Wednesday, November 24, 2021

Easy Dinner Rolls

Media has been full of suggestions for things to make for Thanksgiving but I suspect that most of us have already nailed down the menu and have even purchased most of the groceries and drinks needed. The turkey is probably already thawing in the fridge, if it was frozen, since it takes a few days for thawing. You may even have done some of the prep like cutting up the bread for the stuffing or chopping carrots and celery and onions or maybe you made cranberry sauce from scratch this year and it's already in the fridge melding flavors.

So this recipe could be added to your Thanksgiving menu since you can make the dough ahead and because it bakes pretty quickly, not taking up too much of the precious oven time and space on the big day. It could also be baked up as slider rolls the day after. Imagine small fluffy rolls stuffed with some leftover turkey, a bit of cranberry sauce, and a touch of gravy...sounds like a nice snack or easy meal to me.

This dough can be made up as long as a week before it's baked. The longer you leave it in the cold, the more flavorful it becomes, but you do need to punch it down once a day. When you are ready to bake a few rolls, cut off a chunk and shape the rolls while still cold, then let the dough warm up while it rises. Mine had quite a bit of oven spring and, since they were simple balls,  right before baking I cut a slit about an inch and a half long on the top of each one to make sure they didn't pop out to the side, after I had brushed them  with some milk.

An added benefit of baking these...your house will smell delightfully of freshly baked bread...all warm and yeasty!

Refrigerator Rolls

From The Fannie Farmer Baking Book by Marion Cunningham

1 cup milk, warmed ( I used soy milk)

2 packages dry yeast

3 tablespoons sugar

2 teaspoons salt

2 tablespoons butter, melted (I used non-dairy margarine)

1 egg, beaten

3 to 4 cups all-purpose flour

 Stir the warm milk and yeast together in a large mixing bowl and let stand for a couple of minutes to dissolve. Add the sugar, salt, butter, egg, and 2 cups of the flour. Beat to mix well, then add enough more flour to make a manageable dough. Turn it out onto a lightly floured surface, knead for about 2 minutes, then let rest for 10 minutes.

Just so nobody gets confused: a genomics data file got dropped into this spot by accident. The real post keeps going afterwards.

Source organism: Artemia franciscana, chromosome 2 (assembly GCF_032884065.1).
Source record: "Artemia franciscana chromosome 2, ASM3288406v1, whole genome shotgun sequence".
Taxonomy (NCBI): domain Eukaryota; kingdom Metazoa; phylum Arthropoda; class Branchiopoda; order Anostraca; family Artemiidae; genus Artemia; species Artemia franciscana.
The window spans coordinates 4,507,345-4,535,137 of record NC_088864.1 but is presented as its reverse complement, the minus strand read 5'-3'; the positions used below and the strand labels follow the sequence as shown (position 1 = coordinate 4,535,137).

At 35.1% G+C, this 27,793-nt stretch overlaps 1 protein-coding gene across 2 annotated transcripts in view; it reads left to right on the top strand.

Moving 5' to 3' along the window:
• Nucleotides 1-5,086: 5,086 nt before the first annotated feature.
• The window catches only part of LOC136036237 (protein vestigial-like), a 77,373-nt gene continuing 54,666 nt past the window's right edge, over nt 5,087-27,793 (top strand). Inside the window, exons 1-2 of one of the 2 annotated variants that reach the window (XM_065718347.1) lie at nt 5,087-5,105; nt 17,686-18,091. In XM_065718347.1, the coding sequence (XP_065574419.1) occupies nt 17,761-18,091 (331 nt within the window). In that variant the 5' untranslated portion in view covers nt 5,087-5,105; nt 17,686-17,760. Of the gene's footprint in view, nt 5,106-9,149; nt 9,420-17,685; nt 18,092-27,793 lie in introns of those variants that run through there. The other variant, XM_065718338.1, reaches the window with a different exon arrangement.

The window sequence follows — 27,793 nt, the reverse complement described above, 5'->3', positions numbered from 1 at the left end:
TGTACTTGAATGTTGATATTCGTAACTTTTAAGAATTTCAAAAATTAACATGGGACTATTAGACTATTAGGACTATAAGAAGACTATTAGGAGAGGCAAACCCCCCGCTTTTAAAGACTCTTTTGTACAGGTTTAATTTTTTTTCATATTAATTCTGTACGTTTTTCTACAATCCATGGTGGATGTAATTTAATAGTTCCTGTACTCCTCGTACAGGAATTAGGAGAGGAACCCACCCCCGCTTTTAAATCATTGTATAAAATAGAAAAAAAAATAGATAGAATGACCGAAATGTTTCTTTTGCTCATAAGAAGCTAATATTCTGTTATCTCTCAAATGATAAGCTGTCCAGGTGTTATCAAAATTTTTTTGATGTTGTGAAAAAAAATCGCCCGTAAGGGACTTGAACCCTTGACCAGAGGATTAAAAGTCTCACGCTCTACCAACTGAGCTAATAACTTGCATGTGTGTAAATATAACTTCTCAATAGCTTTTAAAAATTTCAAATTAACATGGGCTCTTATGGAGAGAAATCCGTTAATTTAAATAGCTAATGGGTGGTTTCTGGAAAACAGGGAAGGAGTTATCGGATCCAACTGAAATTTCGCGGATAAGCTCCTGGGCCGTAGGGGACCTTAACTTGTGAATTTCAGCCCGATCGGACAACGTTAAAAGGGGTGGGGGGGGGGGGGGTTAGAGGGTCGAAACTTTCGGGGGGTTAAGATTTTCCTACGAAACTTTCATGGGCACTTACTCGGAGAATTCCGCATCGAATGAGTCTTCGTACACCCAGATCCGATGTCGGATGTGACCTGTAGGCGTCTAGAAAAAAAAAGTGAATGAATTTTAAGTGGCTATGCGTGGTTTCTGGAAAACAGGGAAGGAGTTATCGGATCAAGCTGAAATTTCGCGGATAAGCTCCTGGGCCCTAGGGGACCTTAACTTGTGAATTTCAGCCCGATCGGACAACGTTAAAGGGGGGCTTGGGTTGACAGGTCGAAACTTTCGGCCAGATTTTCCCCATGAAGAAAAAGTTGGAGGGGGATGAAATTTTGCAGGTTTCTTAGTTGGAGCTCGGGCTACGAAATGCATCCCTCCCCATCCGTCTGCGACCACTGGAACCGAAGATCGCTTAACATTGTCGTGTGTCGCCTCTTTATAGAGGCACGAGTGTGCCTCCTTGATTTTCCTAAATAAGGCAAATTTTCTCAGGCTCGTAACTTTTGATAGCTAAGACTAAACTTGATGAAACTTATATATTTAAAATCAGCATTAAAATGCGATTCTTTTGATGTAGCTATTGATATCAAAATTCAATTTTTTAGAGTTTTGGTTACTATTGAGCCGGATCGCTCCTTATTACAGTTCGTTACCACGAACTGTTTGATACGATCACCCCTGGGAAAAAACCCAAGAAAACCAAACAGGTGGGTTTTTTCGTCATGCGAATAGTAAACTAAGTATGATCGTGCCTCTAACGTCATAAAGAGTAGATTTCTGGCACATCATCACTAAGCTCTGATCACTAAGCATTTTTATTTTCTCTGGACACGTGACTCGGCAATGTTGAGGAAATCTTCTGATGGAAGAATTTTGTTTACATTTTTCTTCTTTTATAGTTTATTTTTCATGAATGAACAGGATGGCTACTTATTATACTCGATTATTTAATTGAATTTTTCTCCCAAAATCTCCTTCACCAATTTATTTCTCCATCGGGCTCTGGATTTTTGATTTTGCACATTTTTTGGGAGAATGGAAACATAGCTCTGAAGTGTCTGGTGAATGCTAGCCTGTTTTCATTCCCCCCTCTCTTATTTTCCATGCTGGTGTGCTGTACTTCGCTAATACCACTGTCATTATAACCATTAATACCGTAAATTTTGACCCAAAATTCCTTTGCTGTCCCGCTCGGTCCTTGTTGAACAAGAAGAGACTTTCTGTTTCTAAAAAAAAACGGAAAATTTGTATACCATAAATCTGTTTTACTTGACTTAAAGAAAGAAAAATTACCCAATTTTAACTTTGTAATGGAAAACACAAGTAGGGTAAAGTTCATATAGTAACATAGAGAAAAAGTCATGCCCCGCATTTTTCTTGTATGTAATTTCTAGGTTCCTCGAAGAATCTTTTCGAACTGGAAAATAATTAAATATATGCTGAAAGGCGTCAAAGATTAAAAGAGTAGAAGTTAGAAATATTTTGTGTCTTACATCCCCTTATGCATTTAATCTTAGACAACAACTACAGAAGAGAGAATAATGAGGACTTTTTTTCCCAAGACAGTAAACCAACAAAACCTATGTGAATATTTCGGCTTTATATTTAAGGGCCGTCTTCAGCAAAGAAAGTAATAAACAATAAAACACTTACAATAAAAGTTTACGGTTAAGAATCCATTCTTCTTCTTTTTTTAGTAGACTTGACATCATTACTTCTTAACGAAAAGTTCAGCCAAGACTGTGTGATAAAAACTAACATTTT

Resume kneading until the dough is smooth and elastic, about 8 minutes, sprinkling on just enough additional flour to keep it from being too sticky. Place in a large greased bowl, cover, and let rise until double in bulk.

Punch down the dough, and place it in a greased bowl or a large plastic food-storage bag. Cover the bowl tightly, and refrigerate. If you use the plastic bag, seal it loosely around the dough  to allow room for the dough to expand. Come back sometime within 3 – 4 hours and punch the chilled dough down – until it is thoroughly cold, it will rise as usual. Check the dough once a day from then on, and if it has begun to rise, punch it down.

To make rolls, simply pull off as much of the dough as you think you’ll need, and shape in into rolls, such as crescent, Parker House, cloverleaf or fantan shapes. Let rise for about 20 minutes while the oven preheats to 400 degrees F. Bake for about 15 minutes or until lightly browned. Remove from the pans and cool on a rack.

 This recipe makes about 30 rolls, depending on size. Can be stored in the fridge for about a week, ready to use whenever you need it. Just cut off enough for a few rolls, shape and bake as described above.


  1. Marian7:40 PM

    Do you think you can do this one with whole wheat flour? Looks like a fun way to have fresh bread with soups and stews for dinner.

  2. Yes Marian, you can do it with whole wheat flour...but you may need to add a few tablespoons more milk since whole grain flour often absorbs more liquid in a recipe than white flour. I would add the flour slowly and when it seems like you almost have enough, let it sit for ten minutes, then resume adding a little more flour. Begin kneading it, adding flour as needed to make a soft dough which holds its shape.

  3. The ten minutes sitting time allows the bran to soak up moisture so that you will have a better sense of how much more to add before you start kneading.